February 22, 2022
A look at some upcoming Irish/Celtic events in the Boston/Eastern Massachusetts area (subject to change pending COVID-related developments)
Considering how barren the landscape has been for live, in-person events the last two years during St. Patrick’s Month – that historically heady period for Irish/Celtic performers, who could land a multiplicity of gigs practically just by breathing – the 2022 edition promises to be a big step toward some kind of normalcy.
•Let’s start with The Burren, which is reviving its Backroom series, a popular showcase for Irish, Scottish, and other Celtic acts – especially from abroad – curated and emceed by GBH broadcaster Brian O’Donovan and managed by Tom Bianchi.
First up, on March 6 at 7:30 p.m., is The Seamus Egan Project, the most recent venture of The Solas co-founder, a master of multiple instruments and an esteemed composer and arranger (for “A Christmas Celtic Sojourn,” among other things), as well as interpreter of traditional music. For his Project, Egan gathers assorted musical friends and acquaintances to perform his original works, which were highlighted on his 2020 album “Early Bright.” Joining Egan here will be Boston-area fiddler Jenna Moynihan, guitarist Kyle Sanna, and bouzouki/harmonium player Owen Marshall.
Téada, one of Ireland’s most acclaimed bands of the 21st century, known for its energetic, expressive combination of traditional Irish music – especially rare tunes – with contemporary-minded arrangements, takes the Backroom stage on March 9 at 7:30 p.m. Their core five features Oisín Mac Diarmada, a Sligo-style fiddler; accordionist Paul Finn; flutist Damien Stenson; guitarist Seán McElwain; and Tristan Rosenstock on bodhran; they’re also frequently joined by singer Seamus Begley, and piano/step dancer Samantha Harvey.
Another Backroom guest this month will be The Murphy Beds (March 10, 7:30 p.m.), the duo of Jefferson Hamer and Eamon O’Leary, who recently released their second album, “Easy Way Down.” With an often-mesmerizing sound built on the intricate interplay of guitars, bouzouki, and mandolin, and equally sterling vocal harmonies, Hamer and O’Leary have increasingly branched out from their renditions of Irish, American, Scottish, and English folk traditions to contemporary material, including their own songs. You can read more about “Easy Way Down” at https://bit.ly/murphy-beds-easy-way-down.
Venerable Scottish band The Tannahill Weavers stops by the Backroom on March 23 at 7:30 p.m. A key part of the modern Scottish folk music revival, the “Tannies” – the first professional Scots group to incorporate full-sized Highland bagpipes in performance – are now in their sixth decade, having celebrated their 50th anniversary in 2018 with the release of the album “Órach,” with appearances by past members including Dougie MacLean and special guests like Alison Brown and Aaron Jones. Co-founders Roy Gullane (vocals, guitar) and Phil Smillie (flute, whistles, bodhran, vocals) continue to hold forth, along with Iain MacGillivray (Highland bagpipes, fiddle, whistles) and Malcolm Bushby (fiddle, bouzouki, harmony vocals).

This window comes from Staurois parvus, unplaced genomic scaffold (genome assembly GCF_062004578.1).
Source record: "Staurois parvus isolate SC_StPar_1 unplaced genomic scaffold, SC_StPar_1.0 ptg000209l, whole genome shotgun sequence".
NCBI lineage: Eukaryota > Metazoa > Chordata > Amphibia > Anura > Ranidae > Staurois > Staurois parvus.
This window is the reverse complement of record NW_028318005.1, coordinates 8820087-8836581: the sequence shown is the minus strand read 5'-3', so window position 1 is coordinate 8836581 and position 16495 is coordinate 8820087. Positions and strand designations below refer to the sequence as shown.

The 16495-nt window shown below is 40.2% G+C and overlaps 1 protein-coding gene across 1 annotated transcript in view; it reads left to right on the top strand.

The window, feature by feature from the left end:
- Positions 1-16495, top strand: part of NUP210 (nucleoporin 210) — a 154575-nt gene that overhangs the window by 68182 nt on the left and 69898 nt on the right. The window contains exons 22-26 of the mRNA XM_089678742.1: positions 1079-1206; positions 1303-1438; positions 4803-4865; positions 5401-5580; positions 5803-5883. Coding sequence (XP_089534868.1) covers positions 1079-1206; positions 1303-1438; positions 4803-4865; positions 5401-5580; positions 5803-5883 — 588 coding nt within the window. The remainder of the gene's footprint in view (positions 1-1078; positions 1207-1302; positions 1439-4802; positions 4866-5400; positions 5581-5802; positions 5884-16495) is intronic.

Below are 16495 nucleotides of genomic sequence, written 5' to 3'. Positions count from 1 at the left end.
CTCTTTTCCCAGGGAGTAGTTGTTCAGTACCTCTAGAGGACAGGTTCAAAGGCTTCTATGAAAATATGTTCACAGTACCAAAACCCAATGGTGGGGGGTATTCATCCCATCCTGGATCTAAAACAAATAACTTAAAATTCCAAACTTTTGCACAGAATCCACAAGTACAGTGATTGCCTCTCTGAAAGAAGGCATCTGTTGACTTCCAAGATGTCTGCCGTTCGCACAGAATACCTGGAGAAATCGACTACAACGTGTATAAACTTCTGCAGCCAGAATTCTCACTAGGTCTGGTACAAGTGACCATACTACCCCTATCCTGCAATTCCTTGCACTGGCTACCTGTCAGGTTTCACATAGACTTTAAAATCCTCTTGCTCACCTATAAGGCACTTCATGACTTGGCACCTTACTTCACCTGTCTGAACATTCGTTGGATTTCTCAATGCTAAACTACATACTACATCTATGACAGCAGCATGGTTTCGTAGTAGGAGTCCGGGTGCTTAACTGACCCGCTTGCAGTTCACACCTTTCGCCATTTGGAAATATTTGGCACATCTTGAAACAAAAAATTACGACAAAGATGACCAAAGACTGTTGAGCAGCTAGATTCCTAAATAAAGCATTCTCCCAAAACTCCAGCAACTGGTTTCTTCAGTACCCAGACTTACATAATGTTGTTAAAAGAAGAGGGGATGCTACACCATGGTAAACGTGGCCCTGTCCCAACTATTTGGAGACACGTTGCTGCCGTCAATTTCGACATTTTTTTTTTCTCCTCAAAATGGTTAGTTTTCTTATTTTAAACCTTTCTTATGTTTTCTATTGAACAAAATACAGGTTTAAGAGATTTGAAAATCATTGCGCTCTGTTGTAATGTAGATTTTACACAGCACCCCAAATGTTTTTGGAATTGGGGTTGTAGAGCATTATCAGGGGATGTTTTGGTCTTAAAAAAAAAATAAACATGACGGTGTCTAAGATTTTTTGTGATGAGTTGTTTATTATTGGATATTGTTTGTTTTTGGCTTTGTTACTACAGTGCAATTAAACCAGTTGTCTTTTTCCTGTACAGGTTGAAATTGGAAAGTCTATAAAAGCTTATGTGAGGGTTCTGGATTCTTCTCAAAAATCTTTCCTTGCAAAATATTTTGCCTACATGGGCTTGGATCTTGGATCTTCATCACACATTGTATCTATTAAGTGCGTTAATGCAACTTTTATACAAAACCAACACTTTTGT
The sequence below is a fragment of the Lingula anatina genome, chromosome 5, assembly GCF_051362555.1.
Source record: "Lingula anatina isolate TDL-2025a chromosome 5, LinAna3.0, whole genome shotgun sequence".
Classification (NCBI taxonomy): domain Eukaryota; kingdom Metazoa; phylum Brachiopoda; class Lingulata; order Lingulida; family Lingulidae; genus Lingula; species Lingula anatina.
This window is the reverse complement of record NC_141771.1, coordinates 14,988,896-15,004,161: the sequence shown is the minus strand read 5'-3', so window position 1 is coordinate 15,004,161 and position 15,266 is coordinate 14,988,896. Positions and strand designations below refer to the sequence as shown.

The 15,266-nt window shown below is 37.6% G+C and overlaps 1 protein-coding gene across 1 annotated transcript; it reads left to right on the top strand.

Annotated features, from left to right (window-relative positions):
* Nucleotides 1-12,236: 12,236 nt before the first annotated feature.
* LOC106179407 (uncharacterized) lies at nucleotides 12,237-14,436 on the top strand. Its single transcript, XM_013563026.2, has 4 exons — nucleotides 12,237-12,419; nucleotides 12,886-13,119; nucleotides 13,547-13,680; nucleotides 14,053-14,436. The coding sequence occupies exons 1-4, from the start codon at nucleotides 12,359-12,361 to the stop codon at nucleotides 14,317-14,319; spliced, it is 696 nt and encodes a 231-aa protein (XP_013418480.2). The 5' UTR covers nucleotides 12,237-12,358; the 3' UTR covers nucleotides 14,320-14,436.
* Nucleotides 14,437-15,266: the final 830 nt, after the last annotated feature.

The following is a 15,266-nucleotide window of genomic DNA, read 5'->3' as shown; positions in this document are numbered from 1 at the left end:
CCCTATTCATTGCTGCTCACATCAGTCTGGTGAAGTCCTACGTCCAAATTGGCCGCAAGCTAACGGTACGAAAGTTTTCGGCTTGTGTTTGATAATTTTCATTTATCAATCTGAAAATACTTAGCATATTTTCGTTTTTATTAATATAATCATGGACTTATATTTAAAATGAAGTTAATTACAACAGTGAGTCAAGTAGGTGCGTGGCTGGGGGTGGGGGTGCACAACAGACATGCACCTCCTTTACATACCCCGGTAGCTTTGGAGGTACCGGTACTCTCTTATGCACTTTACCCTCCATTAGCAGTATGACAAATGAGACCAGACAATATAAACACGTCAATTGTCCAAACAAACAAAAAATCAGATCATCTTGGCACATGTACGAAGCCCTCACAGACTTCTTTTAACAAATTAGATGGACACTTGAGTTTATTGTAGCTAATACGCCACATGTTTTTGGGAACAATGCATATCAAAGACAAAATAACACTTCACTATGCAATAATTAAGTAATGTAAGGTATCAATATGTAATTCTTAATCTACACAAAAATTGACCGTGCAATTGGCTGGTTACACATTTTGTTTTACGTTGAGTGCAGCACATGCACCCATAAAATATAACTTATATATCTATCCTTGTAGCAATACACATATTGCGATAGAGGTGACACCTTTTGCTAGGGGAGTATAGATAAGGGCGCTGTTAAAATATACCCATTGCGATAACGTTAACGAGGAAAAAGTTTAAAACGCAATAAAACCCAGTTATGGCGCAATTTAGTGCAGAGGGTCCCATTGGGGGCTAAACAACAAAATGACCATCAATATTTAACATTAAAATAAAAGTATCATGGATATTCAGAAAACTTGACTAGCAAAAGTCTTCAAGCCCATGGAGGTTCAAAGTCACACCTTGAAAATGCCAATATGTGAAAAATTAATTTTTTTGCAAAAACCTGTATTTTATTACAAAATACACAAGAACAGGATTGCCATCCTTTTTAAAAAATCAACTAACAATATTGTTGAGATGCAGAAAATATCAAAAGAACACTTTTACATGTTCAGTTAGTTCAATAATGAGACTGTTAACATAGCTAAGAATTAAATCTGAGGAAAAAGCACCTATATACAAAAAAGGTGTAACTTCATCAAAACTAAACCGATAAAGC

On the non-Backroom series front, March 17 will see The Burren’s St. Patrick’s Day Variety Dinner Show marathon, featuring the pub’s owners and guiding spirits, Tommy McCarthy and Louise Costello, accompanied by Seamus Noonan and Robert Elliott (not surprisingly, special guests are likely to appear). Performances take place at 9 and 11 a.m., and 1, 3, 5, and 7 p.m.
Former Celtic Thunder member Keith Harkin will perform at The Burren on March 16 at 7 p.m. A native of Derry, Northern Ireland, now living in Los Angeles, Harkin was part of Celtic Thunder for almost 10 years before leaving to pursue a solo career. He has released six albums, the most recent being 2020’s “Mercy Street,” comprising mainly original songs delivered in his brand of folk-infused acoustic pop, with some elements of R&B, country and rock.
•In addition to hosting one of the “St. Patrick’s Day Celtic Sojourn” shows [see separate story], the Shalin Liu Performance Center in Rockport will welcome Ireland’s Danú on March 19 at 8 p.m. Representing the musical heritage of the counties of Waterford, Cork, Dublin, and Donegal, the band has, in its more than two decades and various iterations, released nine albums – including 2018’s “Ten Thousand Miles” – and a DVD while touring Europe and North America (once playing at the Hollywood Bowl), and winning Best Traditional Group honors twice at the BBC Radio 2 Folk Awards. Their current line-up is Benny McCarthy (accordion, melodeon), Nell Ní Chróinín (vocals), Massachusetts resident Oisín McAuley (fiddle), Éamon Doorley (fiddle, bouzouki), Tony Byrne (guitar), and Ivan Goff (uilleann pipes, flute, whistle).
See rockportmusic.org for more.
•High-powered Scottish trio Talisk comes to Club Passim in Harvard Square on March 2 at 7 p.m. and 9:30 p.m. For more about the band, you can read an interview with their concertina player Mohsen Amini by clicking here. Ticket information at passim.org.
•Four days before Keith Harkins’s show at The Burren, another Celtic Thunder alum, Paul Byrom, will be at the Irish Cultural Centre of New England in Canton on March 12 at 7:30 p.m. A Dublin native who recorded his first album at age 14, Byrom – like Harkins – was an original member of Celtic Thunder. Going solo in 2010, he recorded the CD “This Is the Moment” and a DVD of his PBS special of the same name; his 2014 album “Thinking of Home” reached the top of the iTunes, Amazon, and World Billboard Charts. In 2020, he released “What I Did for Love,” which included a 65-piece orchestra.